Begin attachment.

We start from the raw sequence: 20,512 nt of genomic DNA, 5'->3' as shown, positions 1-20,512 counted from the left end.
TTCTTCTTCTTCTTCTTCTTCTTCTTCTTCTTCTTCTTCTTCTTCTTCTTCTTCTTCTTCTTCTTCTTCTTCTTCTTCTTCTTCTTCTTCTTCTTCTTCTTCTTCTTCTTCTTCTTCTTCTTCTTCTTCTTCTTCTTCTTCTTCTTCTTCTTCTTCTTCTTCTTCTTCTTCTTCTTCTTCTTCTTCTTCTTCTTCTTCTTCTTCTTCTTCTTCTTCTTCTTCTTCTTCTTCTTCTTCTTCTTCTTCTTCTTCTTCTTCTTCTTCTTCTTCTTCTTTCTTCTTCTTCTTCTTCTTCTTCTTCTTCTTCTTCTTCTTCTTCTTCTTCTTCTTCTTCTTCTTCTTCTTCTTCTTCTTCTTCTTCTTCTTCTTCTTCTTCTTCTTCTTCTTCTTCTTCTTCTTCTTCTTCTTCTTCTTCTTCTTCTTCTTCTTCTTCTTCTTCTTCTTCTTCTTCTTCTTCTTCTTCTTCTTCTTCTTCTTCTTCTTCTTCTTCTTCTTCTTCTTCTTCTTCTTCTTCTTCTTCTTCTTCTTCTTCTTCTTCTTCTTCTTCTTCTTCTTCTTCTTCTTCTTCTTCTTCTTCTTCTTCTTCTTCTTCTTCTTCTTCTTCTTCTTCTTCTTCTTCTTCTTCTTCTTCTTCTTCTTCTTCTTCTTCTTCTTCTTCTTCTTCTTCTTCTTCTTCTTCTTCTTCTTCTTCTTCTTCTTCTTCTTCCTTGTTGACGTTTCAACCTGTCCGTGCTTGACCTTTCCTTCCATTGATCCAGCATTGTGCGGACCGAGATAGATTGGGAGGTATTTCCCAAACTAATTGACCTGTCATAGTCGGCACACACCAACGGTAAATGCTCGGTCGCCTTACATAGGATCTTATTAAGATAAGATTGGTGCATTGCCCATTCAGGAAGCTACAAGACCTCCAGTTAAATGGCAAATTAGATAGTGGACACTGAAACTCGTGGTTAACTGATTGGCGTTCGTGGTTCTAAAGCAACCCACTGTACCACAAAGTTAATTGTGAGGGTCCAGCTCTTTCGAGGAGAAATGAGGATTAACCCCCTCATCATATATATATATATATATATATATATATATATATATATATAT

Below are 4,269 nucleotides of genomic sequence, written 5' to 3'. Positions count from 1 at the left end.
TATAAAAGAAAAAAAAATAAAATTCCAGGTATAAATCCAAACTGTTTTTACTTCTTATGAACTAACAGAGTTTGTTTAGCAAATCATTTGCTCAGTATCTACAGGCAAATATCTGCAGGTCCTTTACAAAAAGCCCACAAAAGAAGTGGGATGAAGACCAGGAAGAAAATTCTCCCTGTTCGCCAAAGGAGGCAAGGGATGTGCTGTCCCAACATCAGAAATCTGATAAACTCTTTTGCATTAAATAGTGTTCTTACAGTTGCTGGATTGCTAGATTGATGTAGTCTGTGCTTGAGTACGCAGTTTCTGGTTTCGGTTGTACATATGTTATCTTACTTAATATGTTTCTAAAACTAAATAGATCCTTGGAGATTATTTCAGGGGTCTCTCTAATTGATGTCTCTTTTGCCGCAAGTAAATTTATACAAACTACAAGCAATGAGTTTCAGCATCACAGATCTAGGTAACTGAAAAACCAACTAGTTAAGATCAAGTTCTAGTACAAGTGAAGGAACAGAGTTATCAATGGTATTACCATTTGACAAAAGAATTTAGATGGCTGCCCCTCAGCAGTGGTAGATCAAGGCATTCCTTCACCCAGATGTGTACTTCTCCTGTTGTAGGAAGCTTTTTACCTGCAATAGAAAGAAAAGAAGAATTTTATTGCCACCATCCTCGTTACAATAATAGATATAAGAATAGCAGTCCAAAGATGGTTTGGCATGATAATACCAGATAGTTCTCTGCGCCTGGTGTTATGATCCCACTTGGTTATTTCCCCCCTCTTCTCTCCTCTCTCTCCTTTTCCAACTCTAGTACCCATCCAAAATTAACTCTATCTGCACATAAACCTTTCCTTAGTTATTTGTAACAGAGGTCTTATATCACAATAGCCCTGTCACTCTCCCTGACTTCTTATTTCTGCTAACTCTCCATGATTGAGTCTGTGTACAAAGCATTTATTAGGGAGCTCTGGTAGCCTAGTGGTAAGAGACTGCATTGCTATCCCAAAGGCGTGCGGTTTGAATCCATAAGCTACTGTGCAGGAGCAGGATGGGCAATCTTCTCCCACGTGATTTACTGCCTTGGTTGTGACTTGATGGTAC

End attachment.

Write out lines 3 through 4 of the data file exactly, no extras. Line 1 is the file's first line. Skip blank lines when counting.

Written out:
Below are 4,269 nucleotides of genomic sequence, written 5' to 3'. Positions count from 1 at the left end.
TATAAAAGAAAAAAAAATAAAATTCCAGGTATAAATCCAAACTGTTTTTACTTCTTATGAACTAACAGAGTTTGTTTAGCAAATCATTTGCTCAGTATCTACAGGCAAATATCTGCAGGTCCTTTACAAAAAGCCCACAAAAGAAGTGGGATGAAGACCAGGAAGAAAATTCTCCCTGTTCGCCAAAGGAGGCAAGGGATGTGCTGTCCCAACATCAGAAATCTGATAAACTCTTTTGCATTAAATAGTGTTCTTACAGTTGCTGGATTGCTAGATTGATGTAGTCTGTGCTTGAGTACGCAGTTTCTGGTTTCGGTTGTACATATGTTATCTTACTTAATATGTTTCTAAAACTAAATAGATCCTTGGAGATTATTTCAGGGGTCTCTCTAATTGATGTCTCTTTTGCCGCAAGTAAATTTATACAAACTACAAGCAATGAGTTTCAGCATCACAGATCTAGGTAACTGAAAAACCAACTAGTTAAGATCAAGTTCTAGTACAAGTGAAGGAACAGAGTTATCAATGGTATTACCATTTGACAAAAGAATTTAGATGGCTGCCCCTCAGCAGTGGTAGATCAAGGCATTCCTTCACCCAGATGTGTACTTCTCCTGTTGTAGGAAGCTTTTTACCTGCAATAGAAAGAAAAGAAGAATTTTATTGCCACCATCCTCGTTACAATAATAGATATAAGAATAGCAGTCCAAAGATGGTTTGGCATGATAATACCAGATAGTTCTCTGCGCCTGGTGTTATGATCCCACTTGGTTATTTCCCCCCTCTTCTCTCCTCTCTCTCCTTTTCCAACTCTAGTACCCATCCAAAATTAACTCTATCTGCACATAAACCTTTCCTTAGTTATTTGTAACAGAGGTCTTATATCACAATAGCCCTGTCACTCTCCCTGACTTCTTATTTCTGCTAACTCTCCATGATTGAGTCTGTGTACAAAGCATTTATTAGGGAGCTCTGGTAGCCTAGTGGTAAGAGACTGCATTGCTATCCCAAAGGCGTGCGGTTTGAATCCATAAGCTACTGTGCAGGAGCAGGATGGGCAATCTTCTCCCACGTGATTTACTGCCTTGGTTGTGACTTGATGGTAC